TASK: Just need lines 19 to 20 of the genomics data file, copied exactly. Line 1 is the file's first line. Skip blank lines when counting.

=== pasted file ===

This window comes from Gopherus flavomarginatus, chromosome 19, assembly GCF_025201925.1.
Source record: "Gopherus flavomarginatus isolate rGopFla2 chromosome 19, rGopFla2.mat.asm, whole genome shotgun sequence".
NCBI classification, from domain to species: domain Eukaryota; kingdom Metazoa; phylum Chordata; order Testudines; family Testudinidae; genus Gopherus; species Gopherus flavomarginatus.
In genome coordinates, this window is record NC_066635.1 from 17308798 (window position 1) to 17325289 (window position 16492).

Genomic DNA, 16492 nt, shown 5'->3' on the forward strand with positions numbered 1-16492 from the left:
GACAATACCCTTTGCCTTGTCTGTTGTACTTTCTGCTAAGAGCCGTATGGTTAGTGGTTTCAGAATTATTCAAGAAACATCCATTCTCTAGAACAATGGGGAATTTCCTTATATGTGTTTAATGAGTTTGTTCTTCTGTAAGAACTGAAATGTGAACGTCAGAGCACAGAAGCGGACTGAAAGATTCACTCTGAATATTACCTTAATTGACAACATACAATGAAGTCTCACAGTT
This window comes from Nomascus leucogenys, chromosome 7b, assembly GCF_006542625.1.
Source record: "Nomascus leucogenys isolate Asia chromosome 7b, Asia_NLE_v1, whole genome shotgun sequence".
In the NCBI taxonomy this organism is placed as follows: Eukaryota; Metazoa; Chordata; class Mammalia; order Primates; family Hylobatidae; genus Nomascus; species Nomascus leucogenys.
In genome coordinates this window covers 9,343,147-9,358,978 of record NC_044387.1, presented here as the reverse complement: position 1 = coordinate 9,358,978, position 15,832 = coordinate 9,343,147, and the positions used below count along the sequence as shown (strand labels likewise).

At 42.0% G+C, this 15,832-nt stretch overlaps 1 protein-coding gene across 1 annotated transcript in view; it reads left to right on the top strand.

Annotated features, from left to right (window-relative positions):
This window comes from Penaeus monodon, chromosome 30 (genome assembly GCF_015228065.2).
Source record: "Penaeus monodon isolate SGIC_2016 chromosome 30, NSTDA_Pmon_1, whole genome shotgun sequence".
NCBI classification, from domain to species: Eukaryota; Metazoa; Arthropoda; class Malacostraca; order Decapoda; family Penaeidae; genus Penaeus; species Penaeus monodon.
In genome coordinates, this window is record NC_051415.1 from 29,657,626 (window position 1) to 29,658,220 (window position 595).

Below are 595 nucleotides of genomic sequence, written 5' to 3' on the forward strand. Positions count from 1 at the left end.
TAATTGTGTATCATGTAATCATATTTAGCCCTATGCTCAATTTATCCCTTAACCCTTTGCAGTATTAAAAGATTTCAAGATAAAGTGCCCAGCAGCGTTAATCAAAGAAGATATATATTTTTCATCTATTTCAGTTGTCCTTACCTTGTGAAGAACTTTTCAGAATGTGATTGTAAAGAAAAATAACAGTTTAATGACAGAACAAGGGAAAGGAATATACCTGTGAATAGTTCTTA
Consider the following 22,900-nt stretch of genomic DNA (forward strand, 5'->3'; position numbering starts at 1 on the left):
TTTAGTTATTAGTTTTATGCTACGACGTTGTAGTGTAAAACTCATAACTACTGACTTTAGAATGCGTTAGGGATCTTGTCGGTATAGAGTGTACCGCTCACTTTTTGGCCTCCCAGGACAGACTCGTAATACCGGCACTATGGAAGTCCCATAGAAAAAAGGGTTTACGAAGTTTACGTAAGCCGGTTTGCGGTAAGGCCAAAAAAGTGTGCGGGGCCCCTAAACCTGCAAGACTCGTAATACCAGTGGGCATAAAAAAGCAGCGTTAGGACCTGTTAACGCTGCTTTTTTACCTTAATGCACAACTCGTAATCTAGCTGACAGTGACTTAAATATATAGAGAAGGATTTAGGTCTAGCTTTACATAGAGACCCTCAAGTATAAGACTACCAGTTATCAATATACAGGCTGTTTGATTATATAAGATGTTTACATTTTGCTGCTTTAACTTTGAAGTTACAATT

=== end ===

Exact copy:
Consider the following 22,900-nt stretch of genomic DNA (forward strand, 5'->3'; position numbering starts at 1 on the left):
TTTAGTTATTAGTTTTATGCTACGACGTTGTAGTGTAAAACTCATAACTACTGACTTTAGAATGCGTTAGGGATCTTGTCGGTATAGAGTGTACCGCTCACTTTTTGGCCTCCCAGGACAGACTCGTAATACCGGCACTATGGAAGTCCCATAGAAAAAAGGGTTTACGAAGTTTACGTAAGCCGGTTTGCGGTAAGGCCAAAAAAGTGTGCGGGGCCCCTAAACCTGCAAGACTCGTAATACCAGTGGGCATAAAAAAGCAGCGTTAGGACCTGTTAACGCTGCTTTTTTACCTTAATGCACAACTCGTAATCTAGCTGACAGTGACTTAAATATATAGAGAAGGATTTAGGTCTAGCTTTACATAGAGACCCTCAAGTATAAGACTACCAGTTATCAATATACAGGCTGTTTGATTATATAAGATGTTTACATTTTGCTGCTTTAACTTTGAAGTTACAATT